| My Land, My Country
KUK – Public sector reform is an alien concept to the people of Papua New Guinea.
The idea has been brought into countries like PNG by fly-by-night consultants, whose knowledge seems based almost exclusively on trendy paperbacks purchased at airport bookshops on their way to their new jobs in Third World capitals.
PNG has been one of the testing grounds for weird ideas on governance, development, education and service delivery.
The reforms have been pushed by international organisations whose consultants often lacked knowledge of local conditions with the inevitable outcome that reforms fell short of achieving their objectives mainly because they were not needed in the first place.
PNG has lost 40 years of development opportunity because of poor advice from foreign consultants.
It is embarrassing that the best and brightest in this country have not been consulted on these reforms.
The best analysis of public sector reform has been provided by Papua New Guinean academics and public servants, but our government has consistently ignored the evidence.
The failed outcome based education (OBE) system set back PNG 20 years. This, together with the Tuition Fee Free policy, is responsible for the poor standard of education.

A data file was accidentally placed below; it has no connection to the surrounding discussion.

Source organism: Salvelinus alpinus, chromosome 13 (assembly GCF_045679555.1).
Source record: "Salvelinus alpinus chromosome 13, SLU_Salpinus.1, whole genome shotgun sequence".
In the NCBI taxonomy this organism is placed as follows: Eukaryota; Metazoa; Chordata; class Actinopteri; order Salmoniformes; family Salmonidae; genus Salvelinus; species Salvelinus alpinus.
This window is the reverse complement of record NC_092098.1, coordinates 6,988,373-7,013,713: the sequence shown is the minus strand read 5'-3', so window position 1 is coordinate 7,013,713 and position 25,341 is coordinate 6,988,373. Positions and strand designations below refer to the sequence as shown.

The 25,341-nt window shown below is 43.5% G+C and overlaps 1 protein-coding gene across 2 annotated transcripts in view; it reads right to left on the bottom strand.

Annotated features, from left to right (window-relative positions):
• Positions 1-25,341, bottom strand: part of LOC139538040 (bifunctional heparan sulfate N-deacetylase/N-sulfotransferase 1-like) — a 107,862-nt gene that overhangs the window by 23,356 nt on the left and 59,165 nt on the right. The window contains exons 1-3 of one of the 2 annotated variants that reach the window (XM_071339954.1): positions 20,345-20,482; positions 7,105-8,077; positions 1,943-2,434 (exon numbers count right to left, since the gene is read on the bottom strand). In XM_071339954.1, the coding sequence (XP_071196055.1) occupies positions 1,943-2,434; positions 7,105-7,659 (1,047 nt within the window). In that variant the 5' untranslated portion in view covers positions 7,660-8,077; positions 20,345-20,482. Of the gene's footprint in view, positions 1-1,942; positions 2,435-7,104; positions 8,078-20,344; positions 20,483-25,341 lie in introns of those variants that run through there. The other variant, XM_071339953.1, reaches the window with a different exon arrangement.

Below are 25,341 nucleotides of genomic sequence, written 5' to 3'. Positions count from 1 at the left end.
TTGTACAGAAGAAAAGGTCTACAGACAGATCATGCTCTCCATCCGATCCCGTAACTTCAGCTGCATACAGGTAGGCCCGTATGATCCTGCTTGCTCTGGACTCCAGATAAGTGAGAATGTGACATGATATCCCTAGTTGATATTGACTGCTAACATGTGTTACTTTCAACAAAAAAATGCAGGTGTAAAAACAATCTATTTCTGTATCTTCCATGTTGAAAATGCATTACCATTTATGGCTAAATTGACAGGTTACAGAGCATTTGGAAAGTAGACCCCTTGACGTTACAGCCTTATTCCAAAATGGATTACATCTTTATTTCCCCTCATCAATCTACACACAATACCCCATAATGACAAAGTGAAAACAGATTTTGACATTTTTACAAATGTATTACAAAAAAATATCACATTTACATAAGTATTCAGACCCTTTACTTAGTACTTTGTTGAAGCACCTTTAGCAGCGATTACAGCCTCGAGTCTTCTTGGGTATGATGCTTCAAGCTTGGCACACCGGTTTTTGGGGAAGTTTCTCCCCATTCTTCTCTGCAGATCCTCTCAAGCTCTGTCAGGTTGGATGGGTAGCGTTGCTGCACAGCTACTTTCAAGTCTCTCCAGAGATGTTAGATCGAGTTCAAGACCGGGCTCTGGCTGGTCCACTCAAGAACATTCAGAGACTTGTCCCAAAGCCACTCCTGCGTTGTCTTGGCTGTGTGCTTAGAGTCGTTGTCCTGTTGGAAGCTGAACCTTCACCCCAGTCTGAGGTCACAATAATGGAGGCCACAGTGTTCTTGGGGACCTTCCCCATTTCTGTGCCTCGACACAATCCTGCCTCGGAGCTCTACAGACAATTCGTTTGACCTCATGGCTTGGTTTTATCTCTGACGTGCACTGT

The failed provincial government and local-level government system has also set PNG back many years – this time back to the stone age.
The transport infrastructure remains collapsed. The plantation economy was killed by the high cost of security and by mismanagement. Extension services were withdrawn from rural agriculture.
Funding for core areas of health, education, agriculture and village courts was cut and diverted to electoral purposes with MPs as fund managers.
That is what happens when structural changes are brought about without understanding the purpose of public sector reform.
PNG is now ranked among the lowest country in terms of the human development indicators, despite increases in life expectancy and literacy rates since 1990.
We cannot afford to have people with no real life experience in parliament, running government departments and state enterprises, or working for the government as consultants.
Similarly, we must never allow corrupt people in these places. We have suffered enough at the hands of incompetent and corrupt leaders.
Let’s work together to salvage what is left of our country for our children.
Dr Joseph Ketan lives at Kuk near Mount Hagen and is an independent researcher and sociopolitical commentator with a background in anthropology, political science and governance. He has held academic posts at the Institute of PNG Studies, the National Research Institute and the University of Papua New Guinea. You can follow him on Facebook